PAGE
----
The Word Applied In Small Churches

By Anonymous

“If I quit going on week end trips with my husband in order to attend services regularly, he will leave me.” Such fear may exist in the heart of many a Christian married to a non-Christian, but it rarely, if ever, has been expressed more forthrightly. In the mind of the dear sister this was an extremely serious problem. She definitely did not want to lose her husband. How could I possibly encourage her to attend Sunday services regularly?

It was necessary to respond in some way, but how could I impress her with her duty and at the same time avoid putting down her husband? It is always appropriate to appeal to the Scriptures. We read Ephesians 5:22: “Wives, submit yourselves unto your husbands, as unto the Lord.”

After that reading, I emphasized that she definitely had an obligation to be submissive to her husband. Then I said, “This passage requires your submission to your husband to be ‘as (your submission) unto the Lord.”‘ Having obtained her agreement, I pointed out that if submission to her husband was “as unto the Lord,” then her submission “unto the Lord” necessarily must come first.

Next we read 1 Corinthians 7:13-15: “And the woman which hath an husband that believeth not, and if he be pleased to dwell with her, let her not leave him. For the unbelieving husband is sanctified by the wife, and the unbelieving wife is sanctified by the husband: else were your children unclean: but now are they holy. But if the unbelieving depart, let him depart. A brother or sister is not under bondage in such cases. but God hath called us to peace.”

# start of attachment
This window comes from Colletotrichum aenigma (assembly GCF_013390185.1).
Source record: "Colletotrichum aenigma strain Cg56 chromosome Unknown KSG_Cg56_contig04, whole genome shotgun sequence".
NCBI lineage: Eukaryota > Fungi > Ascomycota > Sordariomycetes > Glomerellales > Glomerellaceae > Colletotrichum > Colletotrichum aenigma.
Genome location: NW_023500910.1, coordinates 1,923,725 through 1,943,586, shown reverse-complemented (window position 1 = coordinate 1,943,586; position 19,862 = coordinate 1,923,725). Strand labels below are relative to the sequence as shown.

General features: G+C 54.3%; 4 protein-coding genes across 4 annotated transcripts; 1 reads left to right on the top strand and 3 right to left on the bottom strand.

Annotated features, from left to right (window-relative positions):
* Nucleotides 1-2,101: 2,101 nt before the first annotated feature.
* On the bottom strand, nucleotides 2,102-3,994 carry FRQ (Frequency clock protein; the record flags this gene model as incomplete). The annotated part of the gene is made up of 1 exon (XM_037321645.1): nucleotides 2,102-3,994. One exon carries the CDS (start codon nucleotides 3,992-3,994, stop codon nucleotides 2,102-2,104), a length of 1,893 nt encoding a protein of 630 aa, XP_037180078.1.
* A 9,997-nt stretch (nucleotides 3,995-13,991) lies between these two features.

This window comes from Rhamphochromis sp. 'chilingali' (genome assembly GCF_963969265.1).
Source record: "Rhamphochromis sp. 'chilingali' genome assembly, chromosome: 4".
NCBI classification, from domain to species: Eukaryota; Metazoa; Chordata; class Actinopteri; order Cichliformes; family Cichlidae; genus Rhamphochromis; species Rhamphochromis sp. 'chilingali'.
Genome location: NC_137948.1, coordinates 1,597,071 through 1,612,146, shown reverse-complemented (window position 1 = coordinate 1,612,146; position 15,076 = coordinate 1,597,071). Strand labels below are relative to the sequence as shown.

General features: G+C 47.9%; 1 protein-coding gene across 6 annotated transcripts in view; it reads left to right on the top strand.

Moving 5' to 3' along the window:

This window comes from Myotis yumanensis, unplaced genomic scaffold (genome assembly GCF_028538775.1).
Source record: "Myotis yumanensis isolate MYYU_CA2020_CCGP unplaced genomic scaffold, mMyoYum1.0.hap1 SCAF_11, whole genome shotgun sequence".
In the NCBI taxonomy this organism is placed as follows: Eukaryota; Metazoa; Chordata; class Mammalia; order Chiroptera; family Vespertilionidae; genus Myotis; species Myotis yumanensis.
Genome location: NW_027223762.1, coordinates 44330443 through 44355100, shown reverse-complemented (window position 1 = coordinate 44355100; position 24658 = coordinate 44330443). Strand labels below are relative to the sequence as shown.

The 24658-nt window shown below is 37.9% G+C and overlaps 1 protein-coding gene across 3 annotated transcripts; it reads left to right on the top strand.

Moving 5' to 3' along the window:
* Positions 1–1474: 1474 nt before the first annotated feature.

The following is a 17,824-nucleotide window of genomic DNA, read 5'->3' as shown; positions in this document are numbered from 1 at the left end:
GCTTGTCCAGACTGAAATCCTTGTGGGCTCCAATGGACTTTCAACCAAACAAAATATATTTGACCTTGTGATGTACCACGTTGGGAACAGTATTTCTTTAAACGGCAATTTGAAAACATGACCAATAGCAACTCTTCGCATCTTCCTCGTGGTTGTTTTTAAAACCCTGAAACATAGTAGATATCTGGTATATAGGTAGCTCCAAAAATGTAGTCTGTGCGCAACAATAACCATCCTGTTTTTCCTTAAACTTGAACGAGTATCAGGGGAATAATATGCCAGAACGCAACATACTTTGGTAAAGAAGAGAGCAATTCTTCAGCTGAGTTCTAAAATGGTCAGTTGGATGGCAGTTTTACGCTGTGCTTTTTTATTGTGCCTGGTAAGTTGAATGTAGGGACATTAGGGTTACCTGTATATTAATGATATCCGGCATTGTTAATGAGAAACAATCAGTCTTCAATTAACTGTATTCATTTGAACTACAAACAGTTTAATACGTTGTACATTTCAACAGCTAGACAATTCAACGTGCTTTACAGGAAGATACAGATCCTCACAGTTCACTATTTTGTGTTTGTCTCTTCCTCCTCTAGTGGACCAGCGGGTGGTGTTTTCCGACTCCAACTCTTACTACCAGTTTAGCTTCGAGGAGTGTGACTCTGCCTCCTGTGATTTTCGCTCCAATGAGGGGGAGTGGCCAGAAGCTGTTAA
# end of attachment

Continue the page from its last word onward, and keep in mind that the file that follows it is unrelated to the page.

With that reading concluded, I again emphasized that her first obligation must be to the Lord and that submission to her husband must take second place. I also pointed out that in case her faithfulness unto the Lord did cause her husband to leave her, she was instructed by this passage to let him go.

Realizing that she faced a heart-rending choice, I decided to take a calculated risk. I said, “I have never met your husband and therefore do not know him at all, but if you decide to begin attending services regularly, he will not leave you. If I am wrong about that, if he does leave you, he is not nearly as smart as I believe he is. I think that he is smart enough to know that he has a good wife and that if he was to leave you, he would not be able to find a better woman than you. I think he is smart enough to want to keep you.”

He did want to keep her. She quit going with him on weekend trips and began attending Sunday services regularly. Her husband did not leave her and she was happier in her marriage than ever before.

In one church where I worked, the oldest member was a man who had been raised in a rural area where the churches only met on Sunday. He had obeyed the gospel late in life, but when he did, it was with a whole heart. However, he had never been able to see any need to attend mid-week services. Time and again we discussed his attitude and studied the Scriptures. In time he began attending the Wednesday evening services. Then I had to be away one Wednesday and the brethren became involved in a warm, if not heated, discussion. I was never able to learn exactly what took place, but it destroyed all that I had been able to accomplish with one dear brother. I have no knowledge of him ever again attending a mid-week service the rest of his life.

In one church with which I was associated, the brethren were in the habit of saying: “By faith this is the body of Christ” and “By faith this is the blood of Christ” when they offered thanks at the Lord’s table. At that time, I was not acquainted with metaphors; thus, I was unable to explain that Jesus used them when He instituted the Lord’s supper. (Yes, I had a college degree, but education is no guarantee that a fellow knows everything. Every preacher should take warnings.) I could only say that the bread and fruit of the vine are the body and blood of Christ in no way other than the way which Christ meant. Of course, that was no answer at all. However, I had some questions which I wanted those brethren to answer.